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Mexican foresters invoke less destructive logging

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Issue date: 
Dec 3, 2010
Publisher Name: 
Gerard Wynn
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NOH-BEC, Mexico, Dec 3 (Reuters) - Community leaders managing a fragment of ancient Mexican jungle say their approach to logging precious hardwoods protects rare jaguar and may guide nearby U.N. climate talks seeking a forest blueprint.

Community forest management means giving land ownership to local villagers, so that they harvest timber with an eye on the future and damage the forest less than industrial logging concessions which typically last 20 or 30 years.

Negotiators from nearly 200 countries are gathered in Mexico's Cancun beach resort, 155 miles (250 kilometres) north of the Noh-Bec forest community, where they are trying to design an extra incentive to reward careful foresters.

They are considering tradable carbon offsets which would represent the greenhouse gas carbon dioxide locked in the trunks of their trees. But that proposed scheme, called reduced emissions from deforestation and degradation (REDD), is bogged down like the wider, Nov. 29-Dec. 10 U.N. climate talks.

"We've got 50 million hectares (123 million acres) of community forests in Mexico and Central America which potentially could qualify for REDD," said Salvador Anta, community forests manager with Mexico's forestry body, Comision Nacional Forestal (CONAFOR).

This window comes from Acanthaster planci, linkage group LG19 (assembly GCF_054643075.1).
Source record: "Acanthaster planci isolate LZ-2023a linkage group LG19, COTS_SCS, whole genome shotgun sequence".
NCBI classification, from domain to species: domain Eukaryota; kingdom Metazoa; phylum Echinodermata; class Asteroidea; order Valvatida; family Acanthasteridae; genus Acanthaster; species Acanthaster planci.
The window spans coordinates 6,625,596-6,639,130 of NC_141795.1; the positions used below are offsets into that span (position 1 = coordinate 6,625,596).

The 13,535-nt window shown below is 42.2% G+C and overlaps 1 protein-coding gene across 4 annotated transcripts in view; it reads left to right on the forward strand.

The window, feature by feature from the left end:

The Noh-Bec forest community, or ejido, was founded in 1936 and is regarded as one of the best examples of sustainable forestry in Mexico. It harvests four mahogany trees per 2.3 acres (1 hectare) per year and leave a portion of their 59,000 acres (24,000 hectares) untouched.


The site is home to rare cats including jaguar and ocelot, said Bernabe Del Angel, a forest engineer and member of the community who named his daughter Mahogany, after the precious tree that is their main crop.

"This is an area with mature trees which are not found anywhere else in this region," said another community member, Luis Alfonso Arguelles, standing under a 400-year old red cedar in the protected portion of the forest.

"It's a group of about 100 trees not located anywhere else."

The community has profited from green certification of its timber, which allows it to export mahogany to countries with strict oversight such as the United States and European countries, commanding higher prices than the Mexican market.

While they can get a higher price than plantation mahogany, margins were still tight, said Del Angel.

Their $1 million logging operation earned each community member a 30,000 pesos dividend plus wages.

That compares with the value of one mahogany tree of about 20,000 pesos, illustrating why a clear-felling approach has been the norm and produced a surrounding "secondary" forest stripped of monumental mahogany and cedar.

"The answer is in the social organization of the place, which here is particularly strong," said Alberto Escamilla, the local CONAFOR manager, describing Noh-Bec.

Experts say community forest is not a panacea, as over-logging can still happen. There were questions on whether the rate of felling at Noh-Bec could sustain natural mahogany in the long-run, said Simon Counsell at the Rainforest Foundation UK.

"The important thing is that it gives local communities a reason to take care of the forest, that's got to be a good thing. In theory you'd like it replicated."

Mexico has lost 383,000 acres (155,000 hectares) to deforestation annually during the last five years, said CONAFOR officials. (Reporting by Gerard Wynn, Editing by Vicki Allen)



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